Picture this – after a few years in your new veterinary clinic/hospital location, you have developed a solid culture with staff and patients that you truly enjoy. Your loans are slowly but surely being repaid and you are building up an enviable client roster in the process. Your home and your children’s school are all within a three-mile radius of your clinic. Life is good, and improving. Then, out of the blue, you receive a notice that your lease is being terminated due to a redevelopment of the property. Can the landlord do this? What happens now?
What is a “redevelopment” or “demolition” clause?
The “redevelopment” or “demolition” clause is an increasingly common feature of veterinary office lease agreements, particularly in high-density, metropolitan real estate markets. This clause gives your landlord the right to terminate your lease if they decide to demolish, renovate, or redevelop the building or center you are practicing in. Often the definitions of “redevelop”, “demolish”, or “renovate” in the lease are highly ambiguous.
The particulars of this redevelopment or demolition – the who, what, when, why and where – will invariably differ from lease to lease and from landlord to landlord.
For example, a given veterinary office lease might allow the landlord to terminate your tenancy if they decide to build a condominium building on the land. Another lease might permit the landlord to permanently relocate you to another part of the property, or to another property altogether, if renovations are to be carried out.
The struggle is particularly relevant to veterinarians, who invest heavily in leasehold improvements and can’t simply pick up and relocate without considerable expense. Sound familiar? That’s because the average veterinarian spends hundreds of thousands of dollars constructing an animal hospital/clinic. As such, the “redevelopment/demolition” clause could be highly problematic if it is not negotiated with your investment and best interests in mind.
How this clause impacts veterinary tenants
So maybe your clinic is in a building that could use a facelift. What’s wrong with a little rejuvenation on the landlord’s dime?
The redevelopment clause may enable your landlord to evict you from your clinic with little or no notice. When this nightmarish scenario comes to life, it leaves veterinarians scrambling to find new homes for their businesses with very little transition time. It will also require you to construct yet another veterinary hospital/clinic from scratch. Remember the time and money it took to find, secure and build the location from which you are being evicted? It’s back to square one again, only it’s a potentially disastrous proposition this time, given that many veterinarians will not yet have repaid the investment required to build the original practice.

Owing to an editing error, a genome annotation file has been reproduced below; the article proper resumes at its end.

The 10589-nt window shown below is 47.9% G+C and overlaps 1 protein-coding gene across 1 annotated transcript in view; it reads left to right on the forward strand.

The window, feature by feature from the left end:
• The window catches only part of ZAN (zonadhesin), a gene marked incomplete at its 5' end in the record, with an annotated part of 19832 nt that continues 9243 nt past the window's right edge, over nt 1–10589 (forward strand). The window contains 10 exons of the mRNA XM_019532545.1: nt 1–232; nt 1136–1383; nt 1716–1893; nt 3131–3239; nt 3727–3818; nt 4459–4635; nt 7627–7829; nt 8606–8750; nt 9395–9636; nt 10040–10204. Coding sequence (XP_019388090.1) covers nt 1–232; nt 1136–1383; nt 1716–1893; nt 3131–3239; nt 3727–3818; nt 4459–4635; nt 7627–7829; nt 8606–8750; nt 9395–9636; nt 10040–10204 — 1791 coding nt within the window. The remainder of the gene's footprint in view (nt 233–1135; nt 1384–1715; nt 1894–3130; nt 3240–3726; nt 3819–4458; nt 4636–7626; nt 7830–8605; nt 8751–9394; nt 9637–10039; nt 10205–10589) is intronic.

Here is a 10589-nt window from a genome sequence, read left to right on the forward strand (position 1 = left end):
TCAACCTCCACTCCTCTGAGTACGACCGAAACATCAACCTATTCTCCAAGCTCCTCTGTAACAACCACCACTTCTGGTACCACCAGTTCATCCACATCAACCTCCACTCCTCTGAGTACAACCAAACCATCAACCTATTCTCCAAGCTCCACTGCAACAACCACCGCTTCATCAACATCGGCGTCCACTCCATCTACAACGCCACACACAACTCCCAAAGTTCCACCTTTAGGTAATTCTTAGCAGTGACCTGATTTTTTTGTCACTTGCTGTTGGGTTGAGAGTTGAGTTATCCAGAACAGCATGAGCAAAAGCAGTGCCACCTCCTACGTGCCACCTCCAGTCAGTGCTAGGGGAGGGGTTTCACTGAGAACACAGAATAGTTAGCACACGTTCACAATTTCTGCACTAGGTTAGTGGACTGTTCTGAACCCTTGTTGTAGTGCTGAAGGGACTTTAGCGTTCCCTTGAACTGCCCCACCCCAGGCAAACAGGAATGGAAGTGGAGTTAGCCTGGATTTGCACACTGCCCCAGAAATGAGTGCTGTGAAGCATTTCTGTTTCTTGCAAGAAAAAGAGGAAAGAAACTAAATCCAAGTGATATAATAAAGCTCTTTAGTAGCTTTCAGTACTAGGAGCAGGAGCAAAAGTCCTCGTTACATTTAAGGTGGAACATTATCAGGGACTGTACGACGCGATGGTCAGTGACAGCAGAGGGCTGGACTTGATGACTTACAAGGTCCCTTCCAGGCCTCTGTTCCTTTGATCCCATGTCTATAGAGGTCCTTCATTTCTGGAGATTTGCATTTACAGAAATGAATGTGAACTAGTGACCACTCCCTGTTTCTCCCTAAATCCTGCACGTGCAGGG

If you are left without a clinic to practice from, you can also expect heavy income losses and significant attrition, as clients migrate to clinics that have their doors open and can reliably meet the immediate needs of their beloved pets.
While relocation might appear as a less nefarious alternative, it may in fact be riskier than lease termination. Depending on how the relocation provision in the lease has been drafted, there may be very little certainty as to what the new space will offer in terms of square footage, visibility, accessibility, or exposure.
Another very significant bone of contention tends to arise where practice buildout costs are concerned. The lease states that the landlord will cover “relocation expenses”, but what does that include, specifically? Is it just furniture relocation? What about your custom, built-in cabinetry, kennels, and exam tables? Who will pay to disconnect and reinstall your costly veterinary equipment? Who will perform the move and when? Who pays for the move, you or your landlord? What about disruption to your business and potential clinic down time? And so the logistical horrors begin, with few guarantees as to how the new space will compare to the one that you originally contracted for, and have so heavily invested in.
Options at lease negotiation time
In the competitive landscape of veterinary office leasing, simply refusing to sign a lease with a “redevelopment/demolition” clause may prove to be a regrettable decision, particularly when the location is otherwise desirable.
The good news is that there is much negotiation work that can be done to add long-term stability and visibility back into the equation. With a carefully structured negotiation plan, your professional veterinary office lease negotiator should be able to amend the redevelopment clause in some of the following critical ways:
There is little meaningful influence a veterinary tenant will be able to exert once the landlord’s redevelopment plans are in play. The surest and most effective way to protect your investment against the redevelopment/demolition clause is to negotiate its finer points in your lease before you become a tenant – namely, at the lease negotiation stage.
Author: Sabrina Ladak, J.D., Lawyer and Lease Negotiator at Cirrus Consulting Group